For the grids drawn here we need at least four physical qubits for a loop through the doughnut. If we use bigger grids, we will need even more. The bigger the grid, the more this information gets hidden.
This is perfect for our logical qubit. If we want our logical qubit to be 0, let's use a bunch of physical qubits with an even number of loops around the doughnut. So we could set the physical bits to the values in (a) or (b), as well as loads of other possibilities. If we want our logical qubit to be 1, let's use an odd number of loops around the doughnut. We could use (c) or (d) or many others.
Now our logical bit value has been stored, and we cannot see whether it is 0 or 1 without measuring a whole bunch of physical qubits. Just as we wanted. But we have another wish to be fulfilled. We want it to be hard to turn a logical 0 into a logical 1, and vice-versa.
The toric code grants this wish too! To turn 0 into 1 we need to go from an even number of loops around the doughnut into an odd number. The only way to do this is to add one (or remove one). This means going along a loop around the doughnut and flipping every physical bit we pass.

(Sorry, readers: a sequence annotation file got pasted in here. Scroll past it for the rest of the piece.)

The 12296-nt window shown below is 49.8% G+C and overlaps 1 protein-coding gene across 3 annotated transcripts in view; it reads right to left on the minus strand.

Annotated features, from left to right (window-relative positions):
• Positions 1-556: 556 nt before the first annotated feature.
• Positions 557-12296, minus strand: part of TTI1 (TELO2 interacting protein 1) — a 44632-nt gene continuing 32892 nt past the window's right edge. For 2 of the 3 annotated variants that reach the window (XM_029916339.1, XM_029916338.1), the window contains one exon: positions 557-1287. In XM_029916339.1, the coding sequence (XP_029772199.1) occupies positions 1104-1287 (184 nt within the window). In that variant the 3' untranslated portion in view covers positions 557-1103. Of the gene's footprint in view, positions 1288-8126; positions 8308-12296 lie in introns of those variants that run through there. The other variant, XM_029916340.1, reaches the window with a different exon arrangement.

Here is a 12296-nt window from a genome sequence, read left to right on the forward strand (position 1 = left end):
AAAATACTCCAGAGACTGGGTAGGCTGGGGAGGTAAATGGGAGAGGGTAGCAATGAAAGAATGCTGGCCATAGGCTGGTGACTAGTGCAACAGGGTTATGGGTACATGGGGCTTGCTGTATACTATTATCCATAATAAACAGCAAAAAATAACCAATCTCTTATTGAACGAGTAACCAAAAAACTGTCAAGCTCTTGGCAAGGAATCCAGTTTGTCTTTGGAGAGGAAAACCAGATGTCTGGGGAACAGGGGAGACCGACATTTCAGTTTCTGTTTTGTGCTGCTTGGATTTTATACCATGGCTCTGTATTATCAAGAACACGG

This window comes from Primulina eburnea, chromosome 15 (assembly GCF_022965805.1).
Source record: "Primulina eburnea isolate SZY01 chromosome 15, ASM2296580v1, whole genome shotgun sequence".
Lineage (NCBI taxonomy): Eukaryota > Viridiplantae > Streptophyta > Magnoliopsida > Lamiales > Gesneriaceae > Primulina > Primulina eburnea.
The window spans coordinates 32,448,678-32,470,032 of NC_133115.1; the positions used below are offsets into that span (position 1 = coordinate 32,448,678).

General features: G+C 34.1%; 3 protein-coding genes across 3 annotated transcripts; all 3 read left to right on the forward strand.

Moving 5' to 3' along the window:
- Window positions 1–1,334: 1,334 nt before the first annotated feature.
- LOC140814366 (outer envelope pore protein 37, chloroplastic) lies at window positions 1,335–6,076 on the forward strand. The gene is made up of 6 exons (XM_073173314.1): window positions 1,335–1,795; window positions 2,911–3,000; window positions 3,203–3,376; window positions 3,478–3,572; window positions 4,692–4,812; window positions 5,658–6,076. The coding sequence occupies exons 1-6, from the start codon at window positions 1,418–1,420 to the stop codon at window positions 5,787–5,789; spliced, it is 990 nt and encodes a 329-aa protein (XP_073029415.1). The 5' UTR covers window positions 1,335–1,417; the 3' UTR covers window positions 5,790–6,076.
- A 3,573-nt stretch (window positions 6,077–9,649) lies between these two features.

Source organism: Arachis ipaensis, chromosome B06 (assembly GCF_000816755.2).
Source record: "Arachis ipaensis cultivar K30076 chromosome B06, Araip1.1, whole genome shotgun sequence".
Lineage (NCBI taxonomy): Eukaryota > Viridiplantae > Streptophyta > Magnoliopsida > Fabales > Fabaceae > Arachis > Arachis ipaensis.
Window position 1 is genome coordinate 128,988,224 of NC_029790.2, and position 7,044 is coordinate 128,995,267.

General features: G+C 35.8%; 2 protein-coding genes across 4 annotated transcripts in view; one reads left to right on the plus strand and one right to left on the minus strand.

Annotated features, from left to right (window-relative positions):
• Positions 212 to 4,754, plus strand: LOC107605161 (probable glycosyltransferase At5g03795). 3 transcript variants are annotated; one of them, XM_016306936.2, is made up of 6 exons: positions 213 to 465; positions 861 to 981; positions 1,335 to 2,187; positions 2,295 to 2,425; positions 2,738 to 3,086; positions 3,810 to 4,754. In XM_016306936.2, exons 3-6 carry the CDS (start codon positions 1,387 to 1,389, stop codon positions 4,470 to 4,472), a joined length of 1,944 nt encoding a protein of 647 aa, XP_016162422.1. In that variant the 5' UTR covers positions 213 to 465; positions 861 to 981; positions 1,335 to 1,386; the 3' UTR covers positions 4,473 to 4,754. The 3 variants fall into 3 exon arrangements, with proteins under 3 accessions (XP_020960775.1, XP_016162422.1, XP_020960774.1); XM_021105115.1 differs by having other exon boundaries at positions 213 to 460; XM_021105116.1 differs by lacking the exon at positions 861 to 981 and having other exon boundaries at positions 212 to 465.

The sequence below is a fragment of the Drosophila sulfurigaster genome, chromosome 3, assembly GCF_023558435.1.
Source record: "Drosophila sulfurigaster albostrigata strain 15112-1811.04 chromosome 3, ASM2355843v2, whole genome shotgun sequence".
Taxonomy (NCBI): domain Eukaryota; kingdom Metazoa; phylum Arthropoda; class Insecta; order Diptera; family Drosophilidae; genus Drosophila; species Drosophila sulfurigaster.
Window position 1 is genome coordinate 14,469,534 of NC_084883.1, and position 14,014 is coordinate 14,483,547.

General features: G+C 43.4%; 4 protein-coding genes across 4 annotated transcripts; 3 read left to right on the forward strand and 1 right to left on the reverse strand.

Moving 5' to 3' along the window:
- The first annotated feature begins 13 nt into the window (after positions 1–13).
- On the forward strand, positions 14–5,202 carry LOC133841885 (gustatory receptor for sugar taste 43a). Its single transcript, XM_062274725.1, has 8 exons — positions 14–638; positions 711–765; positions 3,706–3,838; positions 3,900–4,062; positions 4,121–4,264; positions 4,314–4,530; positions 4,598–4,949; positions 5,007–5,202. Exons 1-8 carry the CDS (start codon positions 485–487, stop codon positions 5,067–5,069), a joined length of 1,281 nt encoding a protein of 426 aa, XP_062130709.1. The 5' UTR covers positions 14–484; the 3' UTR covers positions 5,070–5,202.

For the grids drawn here we need to flip at least four physical bits for a loop around the doughnut. If we use bigger grids, we will need even more. The bigger the grid, the effort it takes to flip logical 0 to logical 1, and the same for 1 to 0.
The toric code grants all our wishes! It is a pretty good code for quantum information.
You may wonder if this is all quite true. You may be thinking of loopholes that could mess everything up without needing to do flips on loads of physical qubits. At the moment, loopholes do exist. But they will be closed next time when we start looking at how we can detect and correct errors.
* You might notice that this is exactly what we do when we measure the white squares. The qubits we measure in that case also form a loop that passes through blue squares. The only difference is that they are little loops, rather than big ones through the doughnut.